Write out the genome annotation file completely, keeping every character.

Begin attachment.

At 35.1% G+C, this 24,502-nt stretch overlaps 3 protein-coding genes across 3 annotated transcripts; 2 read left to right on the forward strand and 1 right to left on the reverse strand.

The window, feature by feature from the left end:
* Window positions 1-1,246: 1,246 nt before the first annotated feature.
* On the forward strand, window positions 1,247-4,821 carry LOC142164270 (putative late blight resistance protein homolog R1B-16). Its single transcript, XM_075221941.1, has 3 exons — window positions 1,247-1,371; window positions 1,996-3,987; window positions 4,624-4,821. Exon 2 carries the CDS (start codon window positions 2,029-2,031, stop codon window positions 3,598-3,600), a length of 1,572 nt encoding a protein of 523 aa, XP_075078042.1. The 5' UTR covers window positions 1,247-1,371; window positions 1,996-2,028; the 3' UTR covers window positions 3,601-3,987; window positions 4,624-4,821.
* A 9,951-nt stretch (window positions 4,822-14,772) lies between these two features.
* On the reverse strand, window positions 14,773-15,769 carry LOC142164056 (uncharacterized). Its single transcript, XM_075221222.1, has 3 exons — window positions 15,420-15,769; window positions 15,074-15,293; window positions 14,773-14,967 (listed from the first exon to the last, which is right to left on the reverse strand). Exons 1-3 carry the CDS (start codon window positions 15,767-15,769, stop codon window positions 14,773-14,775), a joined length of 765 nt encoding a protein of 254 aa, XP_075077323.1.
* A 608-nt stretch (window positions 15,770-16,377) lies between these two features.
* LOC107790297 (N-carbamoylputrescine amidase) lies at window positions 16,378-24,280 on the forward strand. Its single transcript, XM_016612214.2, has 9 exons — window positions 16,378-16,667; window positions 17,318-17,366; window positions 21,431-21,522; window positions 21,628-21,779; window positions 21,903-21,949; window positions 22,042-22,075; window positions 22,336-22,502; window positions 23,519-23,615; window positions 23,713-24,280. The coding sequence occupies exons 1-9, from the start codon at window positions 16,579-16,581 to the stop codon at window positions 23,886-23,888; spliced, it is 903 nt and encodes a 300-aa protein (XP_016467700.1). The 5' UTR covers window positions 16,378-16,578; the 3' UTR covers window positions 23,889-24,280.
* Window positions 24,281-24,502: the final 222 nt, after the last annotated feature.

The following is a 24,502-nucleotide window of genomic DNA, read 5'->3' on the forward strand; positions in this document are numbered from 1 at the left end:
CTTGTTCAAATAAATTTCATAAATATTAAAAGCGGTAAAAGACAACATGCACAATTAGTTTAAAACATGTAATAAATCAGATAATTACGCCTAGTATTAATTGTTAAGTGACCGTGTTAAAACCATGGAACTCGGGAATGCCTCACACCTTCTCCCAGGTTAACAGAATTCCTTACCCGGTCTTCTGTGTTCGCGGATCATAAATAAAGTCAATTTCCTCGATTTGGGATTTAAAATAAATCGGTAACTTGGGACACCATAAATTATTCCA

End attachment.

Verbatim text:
At 35.1% G+C, this 24,502-nt stretch overlaps 3 protein-coding genes across 3 annotated transcripts; 2 read left to right on the forward strand and 1 right to left on the reverse strand.

The window, feature by feature from the left end:
* Window positions 1-1,246: 1,246 nt before the first annotated feature.
* On the forward strand, window positions 1,247-4,821 carry LOC142164270 (putative late blight resistance protein homolog R1B-16). Its single transcript, XM_075221941.1, has 3 exons — window positions 1,247-1,371; window positions 1,996-3,987; window positions 4,624-4,821. Exon 2 carries the CDS (start codon window positions 2,029-2,031, stop codon window positions 3,598-3,600), a length of 1,572 nt encoding a protein of 523 aa, XP_075078042.1. The 5' UTR covers window positions 1,247-1,371; window positions 1,996-2,028; the 3' UTR covers window positions 3,601-3,987; window positions 4,624-4,821.
* A 9,951-nt stretch (window positions 4,822-14,772) lies between these two features.
* On the reverse strand, window positions 14,773-15,769 carry LOC142164056 (uncharacterized). Its single transcript, XM_075221222.1, has 3 exons — window positions 15,420-15,769; window positions 15,074-15,293; window positions 14,773-14,967 (listed from the first exon to the last, which is right to left on the reverse strand). Exons 1-3 carry the CDS (start codon window positions 15,767-15,769, stop codon window positions 14,773-14,775), a joined length of 765 nt encoding a protein of 254 aa, XP_075077323.1.
* A 608-nt stretch (window positions 15,770-16,377) lies between these two features.
* LOC107790297 (N-carbamoylputrescine amidase) lies at window positions 16,378-24,280 on the forward strand. Its single transcript, XM_016612214.2, has 9 exons — window positions 16,378-16,667; window positions 17,318-17,366; window positions 21,431-21,522; window positions 21,628-21,779; window positions 21,903-21,949; window positions 22,042-22,075; window positions 22,336-22,502; window positions 23,519-23,615; window positions 23,713-24,280. The coding sequence occupies exons 1-9, from the start codon at window positions 16,579-16,581 to the stop codon at window positions 23,886-23,888; spliced, it is 903 nt and encodes a 300-aa protein (XP_016467700.1). The 5' UTR covers window positions 16,378-16,578; the 3' UTR covers window positions 23,889-24,280.
* Window positions 24,281-24,502: the final 222 nt, after the last annotated feature.

The following is a 24,502-nucleotide window of genomic DNA, read 5'->3' on the forward strand; positions in this document are numbered from 1 at the left end:
CTTGTTCAAATAAATTTCATAAATATTAAAAGCGGTAAAAGACAACATGCACAATTAGTTTAAAACATGTAATAAATCAGATAATTACGCCTAGTATTAATTGTTAAGTGACCGTGTTAAAACCATGGAACTCGGGAATGCCTCACACCTTCTCCCAGGTTAACAGAATTCCTTACCCGGTCTTCTGTGTTCGCGGATCATAAATAAAGTCAATTTCCTCGATTTGGGATTTAAAATAAATCGGTAACTTGGGACACCATAAATTATTCCA